Rio Olympics: A blustery storm, a touch of melancholy and a sense of pride converged at the closing ceremony of the 2016 Olympics on Sunday as Brazil breathed a collective sigh of relief at having pulled off South America’s first Games.
After a gruelling 17 days, Rio de Janeiro cast aside early struggles with empty venues, security scares and a mysterious green diving pool to throw a huge Carnival-like party.
Samba dancers, singers, drummers and a giant plumed macaw float mixed with hundreds of athletes in the storied Maracana stadium while a final volley of fireworks lit up the night sky.
Brazilians came to the closing ceremony happy, many wearing the canary yellow jersey of the nation’s sports teams, having won two late gold medals in their two favourite sports, men’s soccer and volleyball.
But Sunday served up tough weather conditions for such a big party. High winds buffeted the Maracana, power briefly went out in the upper part of the stadium, and rain drenched performers and athletes as they entered the ceremony, many with medals hanging around their necks.
To the beat of traditional Brazilian music, Olympians danced and waved their countries’ flags to celebrate their place on the world’s premier sporting stage.
In the last of 306 medal ceremonies, International Olympic Committee President Thomas Bach draped the gold around the neck of Kenya’s Eliud Kipchoge, winner of the men’s marathon earlier in the day.
The city handed over the Olympic flag to Tokyo, site of the 2020 Summer Games, and Japanese Prime Minister Shinzo Abe appeared in the stadium dressed as popular video game character Mario, tunnelling from Tokyo to Rio.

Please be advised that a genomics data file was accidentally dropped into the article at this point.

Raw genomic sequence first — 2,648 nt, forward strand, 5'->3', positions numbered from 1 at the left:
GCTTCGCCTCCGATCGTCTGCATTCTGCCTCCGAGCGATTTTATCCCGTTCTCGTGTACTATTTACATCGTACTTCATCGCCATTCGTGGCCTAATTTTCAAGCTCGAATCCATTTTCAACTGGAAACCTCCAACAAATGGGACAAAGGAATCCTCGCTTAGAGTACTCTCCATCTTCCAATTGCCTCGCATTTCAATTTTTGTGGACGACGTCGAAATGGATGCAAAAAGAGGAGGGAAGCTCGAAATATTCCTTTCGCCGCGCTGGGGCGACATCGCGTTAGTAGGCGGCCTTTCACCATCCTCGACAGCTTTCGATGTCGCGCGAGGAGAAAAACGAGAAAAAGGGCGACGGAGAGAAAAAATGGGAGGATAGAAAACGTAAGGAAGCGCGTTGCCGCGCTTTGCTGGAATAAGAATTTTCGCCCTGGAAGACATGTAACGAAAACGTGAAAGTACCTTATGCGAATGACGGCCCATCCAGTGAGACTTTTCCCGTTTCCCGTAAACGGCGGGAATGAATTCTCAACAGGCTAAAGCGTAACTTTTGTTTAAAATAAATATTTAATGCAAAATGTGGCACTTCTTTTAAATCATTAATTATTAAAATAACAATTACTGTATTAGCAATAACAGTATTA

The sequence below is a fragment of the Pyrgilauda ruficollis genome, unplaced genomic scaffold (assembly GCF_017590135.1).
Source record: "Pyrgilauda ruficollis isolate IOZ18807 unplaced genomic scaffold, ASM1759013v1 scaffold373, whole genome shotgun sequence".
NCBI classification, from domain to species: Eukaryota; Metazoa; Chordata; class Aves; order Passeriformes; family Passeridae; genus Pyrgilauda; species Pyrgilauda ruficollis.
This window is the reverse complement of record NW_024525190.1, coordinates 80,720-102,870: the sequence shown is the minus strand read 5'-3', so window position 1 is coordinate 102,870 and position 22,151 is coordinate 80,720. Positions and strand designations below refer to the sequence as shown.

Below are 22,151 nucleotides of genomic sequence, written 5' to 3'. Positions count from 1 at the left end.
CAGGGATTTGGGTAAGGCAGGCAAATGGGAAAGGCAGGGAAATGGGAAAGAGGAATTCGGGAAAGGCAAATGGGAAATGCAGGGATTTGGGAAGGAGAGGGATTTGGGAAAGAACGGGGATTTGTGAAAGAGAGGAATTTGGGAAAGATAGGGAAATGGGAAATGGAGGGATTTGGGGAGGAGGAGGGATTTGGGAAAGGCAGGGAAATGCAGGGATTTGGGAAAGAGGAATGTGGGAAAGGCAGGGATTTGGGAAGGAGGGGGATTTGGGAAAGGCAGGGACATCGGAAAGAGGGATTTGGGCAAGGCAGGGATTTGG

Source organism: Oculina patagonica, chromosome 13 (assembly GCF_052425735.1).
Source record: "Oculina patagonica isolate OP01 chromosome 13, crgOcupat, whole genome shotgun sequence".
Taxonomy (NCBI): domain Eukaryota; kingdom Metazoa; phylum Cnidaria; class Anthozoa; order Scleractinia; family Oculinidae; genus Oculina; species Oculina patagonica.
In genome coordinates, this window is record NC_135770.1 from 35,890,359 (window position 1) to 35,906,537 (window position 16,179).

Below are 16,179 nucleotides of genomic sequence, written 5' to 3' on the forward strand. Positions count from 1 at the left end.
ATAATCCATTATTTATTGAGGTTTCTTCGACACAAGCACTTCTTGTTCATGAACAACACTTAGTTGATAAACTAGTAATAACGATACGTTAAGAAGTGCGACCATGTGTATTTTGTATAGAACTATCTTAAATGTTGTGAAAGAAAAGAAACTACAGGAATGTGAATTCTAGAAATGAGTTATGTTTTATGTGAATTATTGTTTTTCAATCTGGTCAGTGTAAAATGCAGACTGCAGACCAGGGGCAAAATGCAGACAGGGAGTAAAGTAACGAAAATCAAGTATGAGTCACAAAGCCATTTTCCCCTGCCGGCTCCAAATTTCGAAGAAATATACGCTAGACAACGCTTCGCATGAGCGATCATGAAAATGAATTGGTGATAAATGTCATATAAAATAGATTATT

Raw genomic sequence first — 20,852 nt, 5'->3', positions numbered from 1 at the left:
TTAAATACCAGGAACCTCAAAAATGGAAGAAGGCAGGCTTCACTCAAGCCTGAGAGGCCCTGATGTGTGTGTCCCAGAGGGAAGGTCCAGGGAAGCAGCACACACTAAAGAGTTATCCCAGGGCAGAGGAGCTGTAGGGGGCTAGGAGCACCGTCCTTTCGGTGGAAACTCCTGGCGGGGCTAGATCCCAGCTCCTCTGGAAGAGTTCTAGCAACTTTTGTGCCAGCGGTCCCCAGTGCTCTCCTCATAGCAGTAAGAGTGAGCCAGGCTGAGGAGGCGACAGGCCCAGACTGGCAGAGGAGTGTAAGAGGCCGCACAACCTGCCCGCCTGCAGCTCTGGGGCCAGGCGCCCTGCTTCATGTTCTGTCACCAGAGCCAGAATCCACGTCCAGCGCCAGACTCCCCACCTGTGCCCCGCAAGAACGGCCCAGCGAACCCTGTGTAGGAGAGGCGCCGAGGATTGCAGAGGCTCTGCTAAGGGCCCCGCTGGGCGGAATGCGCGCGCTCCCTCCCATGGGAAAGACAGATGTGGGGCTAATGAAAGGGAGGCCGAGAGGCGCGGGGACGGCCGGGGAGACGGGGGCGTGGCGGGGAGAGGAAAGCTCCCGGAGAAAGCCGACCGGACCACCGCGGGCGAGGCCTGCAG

Bach declared the Rio Games closed and expressed hope that they had left a lasting mark on the metropolitan area of 12 million people.
“These Olympic Games are leaving a unique legacy for generations to come,” he said. “History will talk about a Rio de Janeiro before and a much better Rio de Janeiro after the Olympic Games.”
In a final symbolic act, the Olympic flame that had burned since Aug. 5 was then extinguished in a downpour of artificial rain.
In the midst of it worst economic recession since the 1930s, Brazil’s opening and closing ceremonies relied more on the country’s unique talents and natural beauty and less on expensive technology.
On Sunday, there was an ode to the white-clad lacemaking ladies and the forro music of the Northeast that sparked waves of pride among Brazilians.
One of the more stunning moments of the ceremony focused on the ancient art found in the Serra da Capivara National Park – a UNESCO World Heritage site in north-eastern Brazil featuring cave paintings, some more than 25,000 years old.
“Even with all our problems we pulled off a good Olympics. Nothing too bad happened and I’d say it was better than expected,” said Nivea Araujo, a Rio resident attending the closing ceremony.